Each patient in the gastrostomy group required only one tube insertion compared with a mean of six (range 1 to 10) in the nasogastric fed group. There were no instances of omitted feed among the gastrostomy patients whereas 10 (71%) of the nasogastric fed group lost at least one day's feed due to delay in resiting of the tube (range 1 to 10 days with a mean of 5 days; P<0.001). This represented a mean loss of 22% (95% confidence interval 6% to 37%) of the total prescribed feed for this group of nasogastrically fed patients. Table 2 shows the mean changes in nutritional state for each category. Follow up laboratory data were not available for one patient from the gastrostomy group and four patients from the nasogastric fed group because of either early abandonment of the study or death. It was not possible for medical reasons to obtain weights in three patients from each group. Table 2 demonstrates the mean values for various nutritional parameters for each group at recruitment and after a period of follow up of at least one week.
The mean initial weight at randomisation was 58.8 kg (51.0 kg to 66.7 kg) for the gastrostomy fed patients and 60.4 kg (54.2 kg to 66.6 kg) for those fed by nasogastric tube (a non-significant difference). At follow up 10/13 (77%) of the patients fed by gastrostomy had gained weight, with a mean increase of 2.2 kg (-0.6 kg to 5.2 kg). Only one of the eight (12%) nasogastric fed patients showed any weight gain with a mean at follow up of 57.8 kg (49.4 kg to 66.2 kg), which represents an average deficit of 2.6 kg (-5.1 kg to 0.38 kg) per patient. This difference in weight gain was significant (P<0.03). In the gastrostomy group there was an overall modest reduction in haemoglobin concentration, and a similar pattern was observed in the nasogastric group with no significant difference observed between the two. Six out of 13 patients in the gastrostomy group showed a mean improvement in anthropometric measurements at follow up. In contrast, almost all the patients (7/8) in the nasogastric fed group showed a fall in anthropometric measurements (P<0.03). There was a clear difference in mean serum albumin concentration at follow up between the two groups. The gastrostomy fed group (n=15) achieved an increase of 2.7 g/l (-0.1 g/l to 5.6 g/l) whereas those fed nasogastrically (n=10) showed a mean reduction of 9.5 g/l (-13.6 g/l to -5.4 g/l) (P<0.003). One patient in the gastrostomy (24 French gauge Wilson Cook) fed group developed a peristomal infection that resolved with antibiotics and continuation of feeding. All other gastrostomy placements were without complications. There were no treatment failures in the gastrostomy fed group but three in the nasogastric fed group (inability to resite the nasogastric tube in one patient and recurrent removal of the tube in two patients). This difference was not significant.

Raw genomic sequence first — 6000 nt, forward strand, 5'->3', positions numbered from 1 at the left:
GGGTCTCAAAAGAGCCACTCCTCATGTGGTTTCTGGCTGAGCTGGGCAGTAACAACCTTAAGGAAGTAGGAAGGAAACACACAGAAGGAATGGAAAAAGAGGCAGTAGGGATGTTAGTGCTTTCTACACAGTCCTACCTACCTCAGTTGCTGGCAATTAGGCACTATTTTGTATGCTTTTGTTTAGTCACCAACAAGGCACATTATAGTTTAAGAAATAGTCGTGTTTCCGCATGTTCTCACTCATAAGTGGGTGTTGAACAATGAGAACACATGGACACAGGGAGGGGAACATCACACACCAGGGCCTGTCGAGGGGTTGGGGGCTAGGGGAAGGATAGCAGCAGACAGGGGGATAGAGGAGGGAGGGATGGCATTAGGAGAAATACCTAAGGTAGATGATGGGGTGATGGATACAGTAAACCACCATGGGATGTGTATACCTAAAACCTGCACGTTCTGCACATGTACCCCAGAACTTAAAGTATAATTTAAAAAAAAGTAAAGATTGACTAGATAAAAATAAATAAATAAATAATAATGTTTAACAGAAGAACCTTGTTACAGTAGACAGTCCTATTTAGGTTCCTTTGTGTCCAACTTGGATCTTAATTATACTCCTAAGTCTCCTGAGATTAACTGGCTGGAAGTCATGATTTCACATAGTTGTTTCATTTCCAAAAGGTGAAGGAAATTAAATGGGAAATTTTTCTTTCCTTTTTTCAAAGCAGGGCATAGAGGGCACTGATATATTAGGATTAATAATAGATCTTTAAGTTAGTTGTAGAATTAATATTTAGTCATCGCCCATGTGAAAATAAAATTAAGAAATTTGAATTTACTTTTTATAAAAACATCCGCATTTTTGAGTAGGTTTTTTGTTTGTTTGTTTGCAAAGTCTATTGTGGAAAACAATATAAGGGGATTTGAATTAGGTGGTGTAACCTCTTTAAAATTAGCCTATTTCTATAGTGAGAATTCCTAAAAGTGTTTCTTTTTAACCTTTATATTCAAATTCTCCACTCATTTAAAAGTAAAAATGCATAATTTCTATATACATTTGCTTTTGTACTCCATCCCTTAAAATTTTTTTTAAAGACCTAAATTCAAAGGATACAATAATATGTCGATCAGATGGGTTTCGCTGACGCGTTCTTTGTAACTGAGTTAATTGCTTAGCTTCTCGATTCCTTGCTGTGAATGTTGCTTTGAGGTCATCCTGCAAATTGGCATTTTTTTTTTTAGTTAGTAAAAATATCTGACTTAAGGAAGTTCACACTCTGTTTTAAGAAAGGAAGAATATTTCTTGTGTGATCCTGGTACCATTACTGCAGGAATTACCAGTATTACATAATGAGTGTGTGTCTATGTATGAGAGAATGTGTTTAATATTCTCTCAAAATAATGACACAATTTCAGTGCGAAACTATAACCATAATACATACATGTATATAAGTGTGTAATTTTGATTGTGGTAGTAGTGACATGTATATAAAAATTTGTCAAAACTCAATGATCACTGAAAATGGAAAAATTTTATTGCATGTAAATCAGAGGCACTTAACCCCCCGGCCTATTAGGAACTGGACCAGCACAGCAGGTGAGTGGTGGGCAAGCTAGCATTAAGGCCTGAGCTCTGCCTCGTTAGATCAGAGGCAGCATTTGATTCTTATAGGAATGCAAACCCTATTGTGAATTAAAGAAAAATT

There was a significant difference in discharge rates at six weeks. Six patients fed by gastrostomy were discharged within six weeks (all to nursing homes) compared with none from the nasogastric fed group (P<0.05). A further six patients from the gastrostomy fed group were discharged within a three month period compared with none from the nasogastric fed group. Two additional patients from each group have now died (all secondary to bronchopneumonia as the terminal event) within six months of the initial procedure. Three patients from the gastrostomy fed group can now swallow normally and have had their tubes removed. No patients from the nasogastric fed group have regained normal swallowing.
We believe this study to be the first to compare prospectively the efficacy of gastrostomy tube feeding with nasogastric tube feeding at such an early stage after acute dysphagic stroke. The two study groups were well matched in terms of age, sex, and residual disability. The most striking difference was in mortality, and we have shown that early gastrostomy feeding produced a significant reduction in mortality at six weeks. There was one early death (at two days) in the nasogastric fed group, and it could be reasonably assumed that this patient would have been unlikely to survive regardless of which feeding method was used. Even if we exclude this patient, however, the difference in mortality between the two groups remains significant. The difference in mortality is probably a reflection of the superiority of gastrostomy feeding over nasogastric feeding after acute dysphagic stroke. Several factors might account for this. It is well recognised that a major cause of death after a dysphagic stroke is bronchopneumonia.7 Several studies have shown that enteral tube feeding is associated with an increased risk of pulmonary aspiration and pneumonia, which under these conditions has a mortality of over 50%.7 12 13 16 17 Patients fed by a nasogastric tube are at greater risk of pulmonary aspiration, which is inherent on recurrent removal and resiting of the nasogastric tube and which will clearly increase proportionately with the number of times this occurs. We have demonstrated that even over a short time period patients in the nasogastric group frequently removed their feeding tubes. In contrast there were no instances of inadvertent removal of a gastrostomy tube. The final recorded terminal event for most of the patients in the nasogastric fed group was bronchopneumonia.